Teaching "Making Proposals" in Australia
Teaching "Making Proposals" in Australia ©2017 Bill Eddy, LCSW, Esq.
Once again, for my sixth year, I'm teaching down under in Melbourne (pronounced "Melbin") Australia. My primary work here is teach a 3-day (8 hours a day) law school course on Managing High Conflict People in Legal Disputes, which I just finished on Friday. (See the graduating class photo!)
The class is mostly law students, but there are a few professionals who attend each year. One year I had an Associate Justice from the State of Victoria Supreme Court. What is very interesting to me is to see that experienced professionals often very quickly have good solutions for the parties' disputes. It is much harder for them than the students to hold back on solving the clients' problems for them, especially in doing role-play mediation exercises with "high-conflict" clients.
While mediation is most successful if the parties identify their interests and generate options, high-conflict clients have a much harder time doing this and often want their professionals (mediators, lawyers, counselors, etc.) to figure everything out for them. But when that happens, then the high-conflict clients attack their professionals for not doing it "right."
However, we have developed our method called: "So, What's Your Proposal?" (see book with this title), which engages high-conflict clients (or any clients) in developing proposals and asking questions about them. Since high-conflict people have a hard time identifying and analyzing their interests, it's easier to start where they are: usually they start by making demands. So we help them turn these demands into proposals. Then we teach the parties to ask each other questions about their proposals, BEFORE saying Yes, No, or I'll think about it. This question process helps lead them toward new proposals they can eventually agree with.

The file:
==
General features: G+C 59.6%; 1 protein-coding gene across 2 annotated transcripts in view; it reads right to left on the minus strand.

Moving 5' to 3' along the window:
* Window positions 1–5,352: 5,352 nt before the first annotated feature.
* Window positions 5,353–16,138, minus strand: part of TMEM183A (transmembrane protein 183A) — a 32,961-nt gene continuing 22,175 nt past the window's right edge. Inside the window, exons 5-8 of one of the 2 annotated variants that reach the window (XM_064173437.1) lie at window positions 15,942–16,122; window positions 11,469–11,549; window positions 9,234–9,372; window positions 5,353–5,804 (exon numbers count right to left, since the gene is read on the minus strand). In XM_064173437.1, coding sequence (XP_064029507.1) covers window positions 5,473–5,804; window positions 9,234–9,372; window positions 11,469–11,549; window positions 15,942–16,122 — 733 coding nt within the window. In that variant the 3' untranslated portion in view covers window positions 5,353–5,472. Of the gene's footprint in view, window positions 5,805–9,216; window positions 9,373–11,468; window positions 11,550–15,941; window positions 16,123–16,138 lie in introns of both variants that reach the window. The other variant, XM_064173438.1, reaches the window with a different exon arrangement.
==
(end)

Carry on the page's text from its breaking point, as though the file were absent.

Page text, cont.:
So experienced professionals have to hold back on their brilliant suggestions and instead guide the parties to: 1) Make proposals; 2) Ask questions about the other person's proposal (Who does What, Where and When?); 3) THEN, respond with "Yes" "No" or: "I'll think about it."
In the law school class at Monash University Law Chambers here, the students (and participating professionals) practiced managing high-conflict clients, including helping them prepare proposals before a joint meeting. Then they practiced mediating with high-conflict clients by guiding them to make their own proposals. This process replaces the mediator thinking of lots of questions and solutions, and instead has the clients do that part.
It's interesting when there isn't progress in working with such clients. It's usually because the mediator is working too hard at trying to solve the problem for the clients. In this case, the clients don't do the hard work of making proposals and stay stuck in reacting to each other. But when they have to make proposals, they tend to work harder, to manage their reactions better, and are more likely to follow through on their agreements--because they really own the outcome.
Of course, we talked about many other subjects in understanding personality disorders in legal disputes and ways of helping them resolve their disputes. The students were very active in asking questions, discussing these issues and role-playing several practice scenarios. I was pleased at the end of the class that one student said it was the most practical class they had ever taken and another said every law student should have this course as a requirement. I couldn't agree more!
I have two more weeks here, where I'll teach at another law school (Newcastle), as well as to workplace professionals (EAPs, HR, etc. for Converge International in Melbourne and Sydney), mediators (Dispute Settlement Centre of Victoria) and Ombuds (for New South Wales). There are many forward-thinking students and professionals in Australia and I'm really enjoying getting to work with them.
Bill Eddy is the President of the High Conflict Institute and the author of several books, including BIFF: Quick Responses to High-Conflict People and a NEW! book Dating Radar, co-authored with Megan Hunter. www.HighConflictInstitute.com.